Rome, successor to Greece, produced a few of her own notable military strategists and writers: first, Appian of Alexandria, and then Julius Caesar. Appian wrote Roman History, The Civil Wars, and The Foreign Wars—the last focusing on the Latin empire’s conflict with Carthage. He wrote as both strategist and historian, describing the various movements of Hannibal, Hasdrubal, Fabius Maximus, and Scipio. Julius Caesar, one of the most formidable and successful military commanders of all time, passed his hours of leisure as an author. Inspired by his grueling campaigns north of the Alps, he set out to write The Conquest of Gaul, by which the genius of his tactics could be preserved, and the bravery of his conduct, remembered.

That said, none of those men, despite their historical importance and timeless renown, contributed more to our understanding of war than did Carl von Clausewitz. In our quest to understand how one should go about preparing for and carrying out a war, especially in a modern setting, we turn to him, more than we do any other. From China, to Greece, to Rome, we look now to Germany, that rugged and pugnacious land of Teutons and Goths, from which this brilliant strategist hails.

Born in 1780, Clausewitz first tasted war at the age of thirteen. Like his father, who attained to the rank of lieutenant, Clausewitz served with distinction in the Prussian army for much of his life. When, as a young lance corporal, he first stepped out onto the battlefield, he gazed at an enemy with whom he’d spend the next two decades fighting: the detested French. First the Revolutionary, then the Imperial army of that Gallic nation took on the combined forces of the European continent, and very nearly defeated them. Had it not been for the dallying of Grouchy, the endurance of Wellington, and Napoleon’s bad luck, we might all be speaking French, and adorning our lapels with a vibrant cockade.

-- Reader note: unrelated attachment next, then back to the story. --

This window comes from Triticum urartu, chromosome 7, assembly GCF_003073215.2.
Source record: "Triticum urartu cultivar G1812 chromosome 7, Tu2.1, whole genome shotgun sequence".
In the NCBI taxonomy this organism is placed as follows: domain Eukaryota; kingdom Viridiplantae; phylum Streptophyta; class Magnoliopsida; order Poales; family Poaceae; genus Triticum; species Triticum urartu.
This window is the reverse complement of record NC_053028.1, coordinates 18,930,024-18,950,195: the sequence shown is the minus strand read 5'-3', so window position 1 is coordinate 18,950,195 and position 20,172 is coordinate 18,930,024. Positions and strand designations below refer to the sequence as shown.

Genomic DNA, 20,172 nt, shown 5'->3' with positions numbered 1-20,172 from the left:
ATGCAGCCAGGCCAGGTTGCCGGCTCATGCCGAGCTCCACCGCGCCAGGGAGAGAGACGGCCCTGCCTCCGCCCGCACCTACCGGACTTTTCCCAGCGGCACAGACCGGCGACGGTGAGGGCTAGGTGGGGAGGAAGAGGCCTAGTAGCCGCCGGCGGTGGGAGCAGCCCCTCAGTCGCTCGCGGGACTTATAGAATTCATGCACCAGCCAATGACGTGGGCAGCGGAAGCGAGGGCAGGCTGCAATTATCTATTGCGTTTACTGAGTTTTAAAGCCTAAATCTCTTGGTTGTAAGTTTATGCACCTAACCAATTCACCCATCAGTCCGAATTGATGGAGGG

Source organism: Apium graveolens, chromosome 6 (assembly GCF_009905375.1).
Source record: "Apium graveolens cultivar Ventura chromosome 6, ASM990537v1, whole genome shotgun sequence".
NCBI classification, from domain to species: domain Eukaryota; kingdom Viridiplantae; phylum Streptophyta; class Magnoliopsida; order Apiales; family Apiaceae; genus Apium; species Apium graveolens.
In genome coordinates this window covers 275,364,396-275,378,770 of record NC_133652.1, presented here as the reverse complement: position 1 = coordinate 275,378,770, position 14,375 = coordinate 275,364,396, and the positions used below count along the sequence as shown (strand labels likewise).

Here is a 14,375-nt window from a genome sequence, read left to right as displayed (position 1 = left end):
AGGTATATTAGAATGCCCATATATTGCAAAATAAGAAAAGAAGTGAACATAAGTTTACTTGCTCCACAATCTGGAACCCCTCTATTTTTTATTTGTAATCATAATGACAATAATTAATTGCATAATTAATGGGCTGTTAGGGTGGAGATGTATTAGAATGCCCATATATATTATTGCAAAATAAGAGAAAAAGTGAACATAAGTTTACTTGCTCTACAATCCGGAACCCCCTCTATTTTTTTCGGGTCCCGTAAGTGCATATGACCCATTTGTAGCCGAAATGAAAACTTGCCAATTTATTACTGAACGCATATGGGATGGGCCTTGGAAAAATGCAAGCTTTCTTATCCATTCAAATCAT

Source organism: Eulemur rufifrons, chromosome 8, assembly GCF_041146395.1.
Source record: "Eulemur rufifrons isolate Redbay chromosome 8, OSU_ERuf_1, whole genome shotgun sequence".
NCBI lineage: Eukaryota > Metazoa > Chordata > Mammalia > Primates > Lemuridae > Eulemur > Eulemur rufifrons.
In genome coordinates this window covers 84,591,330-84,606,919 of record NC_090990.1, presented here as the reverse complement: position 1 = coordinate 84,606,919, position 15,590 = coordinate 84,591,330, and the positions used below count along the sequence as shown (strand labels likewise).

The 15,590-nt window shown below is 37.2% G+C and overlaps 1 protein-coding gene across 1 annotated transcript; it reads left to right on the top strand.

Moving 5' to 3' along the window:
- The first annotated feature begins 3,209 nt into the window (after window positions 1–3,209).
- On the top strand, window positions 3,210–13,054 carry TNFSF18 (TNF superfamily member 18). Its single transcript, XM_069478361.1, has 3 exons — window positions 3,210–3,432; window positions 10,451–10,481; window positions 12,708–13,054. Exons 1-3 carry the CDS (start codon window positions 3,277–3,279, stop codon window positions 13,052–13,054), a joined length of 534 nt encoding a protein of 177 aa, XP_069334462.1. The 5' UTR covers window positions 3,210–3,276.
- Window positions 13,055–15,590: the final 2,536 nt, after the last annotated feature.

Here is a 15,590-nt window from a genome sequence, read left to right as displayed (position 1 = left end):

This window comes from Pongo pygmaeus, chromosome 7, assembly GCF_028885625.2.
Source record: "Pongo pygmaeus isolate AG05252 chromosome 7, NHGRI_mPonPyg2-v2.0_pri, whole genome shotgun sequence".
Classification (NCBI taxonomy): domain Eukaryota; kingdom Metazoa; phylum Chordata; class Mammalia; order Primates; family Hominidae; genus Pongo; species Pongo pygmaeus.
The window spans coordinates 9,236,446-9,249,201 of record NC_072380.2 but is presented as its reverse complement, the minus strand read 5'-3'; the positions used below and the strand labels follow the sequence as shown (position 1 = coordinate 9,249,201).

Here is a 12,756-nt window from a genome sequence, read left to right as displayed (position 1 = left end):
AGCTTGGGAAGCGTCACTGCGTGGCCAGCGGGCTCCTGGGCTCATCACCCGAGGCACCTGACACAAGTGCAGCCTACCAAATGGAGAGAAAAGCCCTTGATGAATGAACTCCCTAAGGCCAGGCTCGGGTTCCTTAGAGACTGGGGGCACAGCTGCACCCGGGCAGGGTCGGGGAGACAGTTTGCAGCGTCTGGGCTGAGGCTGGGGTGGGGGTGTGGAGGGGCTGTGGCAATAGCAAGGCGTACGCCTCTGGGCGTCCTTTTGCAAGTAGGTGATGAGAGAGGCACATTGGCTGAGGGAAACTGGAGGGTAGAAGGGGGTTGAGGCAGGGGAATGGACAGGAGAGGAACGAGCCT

Clausewitz realized that military tactics were undergoing an immense and thoroughgoing change. Every settled opinion about the battlefield called for a fresh assessment. His esteemed Prussian units, famed for their professionalism, their bravery, and their insistence on drilling, failed to sweep away the more unconventional armies of Revolutionary France, and the much more competently commanded Napoleonic forces. The latter had inaugurated a new type of war, a devastating approach to his employment of arms, for which his Prussian comrades simply weren’t ready. It was a sobering experience for him and his nation, and it forced him to reconsider that which he had accepted as dogma.

Chief among his insights, to whose subtlety and brilliance, we continue to be indebted, is that war is, by its very nature, a political phenomenon. Clausewitz arrived at this conclusion after much deliberation, and after having suffered no small number of defeats. It was because of his early exposure to war that he was able to detect with more acuity than his predecessors this simple truth. Unlike them, he realized that “War is merely the continuation of politics by other means” and, as such, it must be re-examined in this light.

Here, we examine a few excerpts from his magnum opus, On War.